From its inspiring viewpoint, 2519 Carman Crest Drive keeps watch over Runyon Canyon, believed to have been a camp spot for the Gabrielino-Tongva, who have resided in the Los Angeles area for thousands of years. After California became a U.S. territory following the signing of the Treaty of Guadalupe Hidalgo, the canyon land that would become Runyon Canyon was said to be a hideout for Tiburcio Vasquez–the gentleman bandit. Vasquez was born in 1835 in Monterey, California, in what was at the time, Mexico, and was a notorious outlaw who was active throughout California during the 1850s-’70s. Vasquez claimed that his lawless acts were justified because of the injustices perpetrated by the United States against the native born, Spanish-speaking Californios.
Famous for committing numerous burglaries, cattle thefts, highway robberies and participating in several prison breaks and even murders—although he denied ever killing anyone—Vasquez was no ordinary outlaw. Handsome, well-dressed, and educated Vasquez was well-known as a gentleman bandit. He charmed the ladies in both Spanish and English with his chivalry. Unfortunately, his penchant for sleeping with multiple women, some of whom were his friends’ wives, made him some enemies.
And Vasquez’s criminal exploits throughout the state led the Governor of California to post a reward for his capture: $3,000 alive, or $2,000 dead.
The manhunt for Vasquez was followed by newspapers throughout California. Vasquez utilized multiple hideouts throughout California including the Vasquez Rocks, in between Santa Clarita and the Antelope Valley, and Vasquez and his men camped out in one of the caves at Piedra Gorda (Fat Rock), which is now called Eagle Rock.
By 1874, Vasquez was hiding out in the home of a man named Greek George, a former camel driver for the U.S. Army. Greek George’s house was located in a rural portion of Rancho La Brea and was an ideal hideout. But it was the act of a jealous lover tipped off the law that Vasquez was holed up in what would later be known as Runyon Canyon:
“In the end it was not a criminal act that led to Vasquez’s capture, it was his womanizing. Vasquez caused a scandal when he had a child with his niece, Felicita Vasquez. Felicita’s mother was furious with Vasquez and made her feelings known to her extended family, which included Jose Jesus Lopez, who described Vasquez as “a man of no principle at all.” And Lopez’s cousin, Cornelia Lopez, just happened to be Greek George’s wife. Lopez’s sister, Modesta, with whom Vasquez also had a sexual relationship, became furious when she learned that Felicita had borne Vasquez’s child. Her anger grew when newspapers reported that Vasquez had visited a known prostitute. It is not clear exactly who did it, but some member of the Lopez family notified the authorities that Vasquez was hiding out at Greek George’s house. The tip eventually made its way to Los Angeles County Sheriff William Rowland.” – Robert Peterson,The Hunt for Tiburcio Vasquez: A Chase Through a Californio’s L.A., KCET.org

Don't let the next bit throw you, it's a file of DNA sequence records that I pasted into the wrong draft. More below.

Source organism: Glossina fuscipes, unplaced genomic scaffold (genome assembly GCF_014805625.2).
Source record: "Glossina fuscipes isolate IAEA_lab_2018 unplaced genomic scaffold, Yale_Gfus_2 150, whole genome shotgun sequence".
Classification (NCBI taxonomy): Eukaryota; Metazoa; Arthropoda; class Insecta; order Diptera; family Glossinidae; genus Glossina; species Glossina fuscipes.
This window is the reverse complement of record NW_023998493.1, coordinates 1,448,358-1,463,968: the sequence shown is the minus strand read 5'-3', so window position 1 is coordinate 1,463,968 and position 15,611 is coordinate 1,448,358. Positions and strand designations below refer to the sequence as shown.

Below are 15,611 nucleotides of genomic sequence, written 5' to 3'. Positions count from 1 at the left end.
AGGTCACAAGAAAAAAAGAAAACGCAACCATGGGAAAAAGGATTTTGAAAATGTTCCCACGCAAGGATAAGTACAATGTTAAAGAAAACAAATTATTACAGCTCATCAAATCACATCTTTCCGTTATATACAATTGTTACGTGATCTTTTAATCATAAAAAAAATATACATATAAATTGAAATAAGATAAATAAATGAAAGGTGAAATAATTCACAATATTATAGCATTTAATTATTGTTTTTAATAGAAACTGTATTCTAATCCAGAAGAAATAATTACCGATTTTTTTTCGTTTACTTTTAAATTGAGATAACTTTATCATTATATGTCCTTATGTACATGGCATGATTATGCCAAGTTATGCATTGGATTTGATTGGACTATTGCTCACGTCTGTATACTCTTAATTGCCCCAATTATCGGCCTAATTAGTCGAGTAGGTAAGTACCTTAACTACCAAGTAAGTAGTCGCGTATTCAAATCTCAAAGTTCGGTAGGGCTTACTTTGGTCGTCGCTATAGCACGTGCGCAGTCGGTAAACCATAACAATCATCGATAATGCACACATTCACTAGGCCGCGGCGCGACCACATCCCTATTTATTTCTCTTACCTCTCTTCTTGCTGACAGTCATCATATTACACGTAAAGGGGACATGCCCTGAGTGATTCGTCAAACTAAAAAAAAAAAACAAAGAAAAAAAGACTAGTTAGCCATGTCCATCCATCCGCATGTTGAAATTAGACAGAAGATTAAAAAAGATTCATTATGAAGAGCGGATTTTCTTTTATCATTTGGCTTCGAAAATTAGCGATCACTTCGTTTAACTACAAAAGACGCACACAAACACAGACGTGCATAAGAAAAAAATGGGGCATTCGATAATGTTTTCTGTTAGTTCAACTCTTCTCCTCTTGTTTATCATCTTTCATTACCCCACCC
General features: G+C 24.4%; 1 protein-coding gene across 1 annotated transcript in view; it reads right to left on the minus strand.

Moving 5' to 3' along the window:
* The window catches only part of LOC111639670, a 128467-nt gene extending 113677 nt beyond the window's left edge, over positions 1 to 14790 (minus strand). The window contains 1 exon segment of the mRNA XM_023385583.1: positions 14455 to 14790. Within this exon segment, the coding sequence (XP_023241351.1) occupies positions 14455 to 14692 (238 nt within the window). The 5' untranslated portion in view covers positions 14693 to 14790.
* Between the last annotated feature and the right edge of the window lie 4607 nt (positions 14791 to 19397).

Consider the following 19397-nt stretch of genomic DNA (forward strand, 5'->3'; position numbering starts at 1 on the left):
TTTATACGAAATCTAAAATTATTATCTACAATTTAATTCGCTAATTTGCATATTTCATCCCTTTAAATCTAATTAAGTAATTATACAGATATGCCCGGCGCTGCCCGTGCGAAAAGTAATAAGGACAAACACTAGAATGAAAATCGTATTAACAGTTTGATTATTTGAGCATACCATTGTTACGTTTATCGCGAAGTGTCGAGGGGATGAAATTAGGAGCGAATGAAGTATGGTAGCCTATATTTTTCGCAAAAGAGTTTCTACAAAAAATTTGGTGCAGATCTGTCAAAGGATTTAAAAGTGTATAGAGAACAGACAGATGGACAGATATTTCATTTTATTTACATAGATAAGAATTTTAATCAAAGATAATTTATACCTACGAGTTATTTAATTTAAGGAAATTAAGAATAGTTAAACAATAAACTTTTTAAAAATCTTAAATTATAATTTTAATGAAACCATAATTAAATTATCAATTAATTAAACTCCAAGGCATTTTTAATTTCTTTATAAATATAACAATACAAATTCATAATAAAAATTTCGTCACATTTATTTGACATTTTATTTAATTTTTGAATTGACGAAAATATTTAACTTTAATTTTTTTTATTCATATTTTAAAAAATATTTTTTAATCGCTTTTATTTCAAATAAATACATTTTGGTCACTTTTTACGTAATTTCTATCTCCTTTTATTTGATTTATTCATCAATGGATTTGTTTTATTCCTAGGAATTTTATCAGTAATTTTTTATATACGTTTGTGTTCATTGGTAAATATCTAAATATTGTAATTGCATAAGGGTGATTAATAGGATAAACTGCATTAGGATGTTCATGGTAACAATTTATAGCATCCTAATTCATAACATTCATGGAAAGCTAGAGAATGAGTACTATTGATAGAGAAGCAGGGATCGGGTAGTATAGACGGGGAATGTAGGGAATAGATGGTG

In 1919 Coal baron Carman Runyon bought the canyon for a riding and hunting retreat and built a small bungalow near the Fuller Avenue entrance for he and his wife. Runyon Canyon Park and Carman Crest Drive at the high northeast point are named after him.
Runyon kept it for a decade before he sold the 145 acres in Hollywood for $500,000 to Irish tenor John McCormick who had fallen in love with the estate while filming an early talkie, Song O’ My Heart there in 1929. An LA Times article about the purchase extols the beauty of the property:
“Although the property is but two blocks from Hollywood Boulevard, its canyon setting is such that it is entirely separated from the outside world and offers quiet and seclusion.” – The Los Angeles Times , December 22, 1929
McCormick and his wife lived in the mansion he built there until they returned to England in 1938. Remains of McCormick’s terraced gardens and buildings can still be seen below the Vista gates.
A number of noteworthy homes stand on Carman Crest Drive where panoramic views have inspired many. The original mid-century home permit approved in 1955 for 2519 Carman Crest Drive was for a one-story house taking full advantage of the views of the city below.
Many creatives took residence here including a director and later a Disney animation artist.
It wasn’t until 2013 that 2519 Carman Crest’s floor plan was expanded to meet the needs of the 21st century. A 2nd story was added, along with every modern update imaginable.
2519 Carman Crest is appointed with finest upgrades throughout: French white oak wide plank hardwood floors, in a spacious open floor plan designed for an entertainer’s whimsy.
Carrera marble countertops, Viking appliances, Bertazzoni range are set into the streamlined design with seamless transitions.
The wine showcase in temperature-controlled glass encasement is an attractive focal point in the dining area, to say the least.
A wall of glass floods the space with natural light and opens to a beautiful patio, magnificent back yard with breathtaking views.
The hilltop oasis takes full advantage of its surroundings. Mid century sensibilities stretch the living space outward into the expansive surroundings where precious privacy is a premium. A modern island amid nature.
The entire upper level is a sprawling, beautiful Master Suite with a fireplace, 2 large walk-in closets, a luxurious bath,
and a private terrace with stunning views.
2519 Carman Crest’s generous level grounds are perhaps what set this home apart.
Meticulously landscaped for privacy, the opportunity for enjoyment is limitless.
The sparking pool, and lounging areas along the rim of the property are an uncanny retreat. Hard to believe that all the trappings of Hollywood are only minutes away.
A veritable haven to bask in the sun by day, and fully observe the shift of light from Downtown to the Pacific ocean after sunset.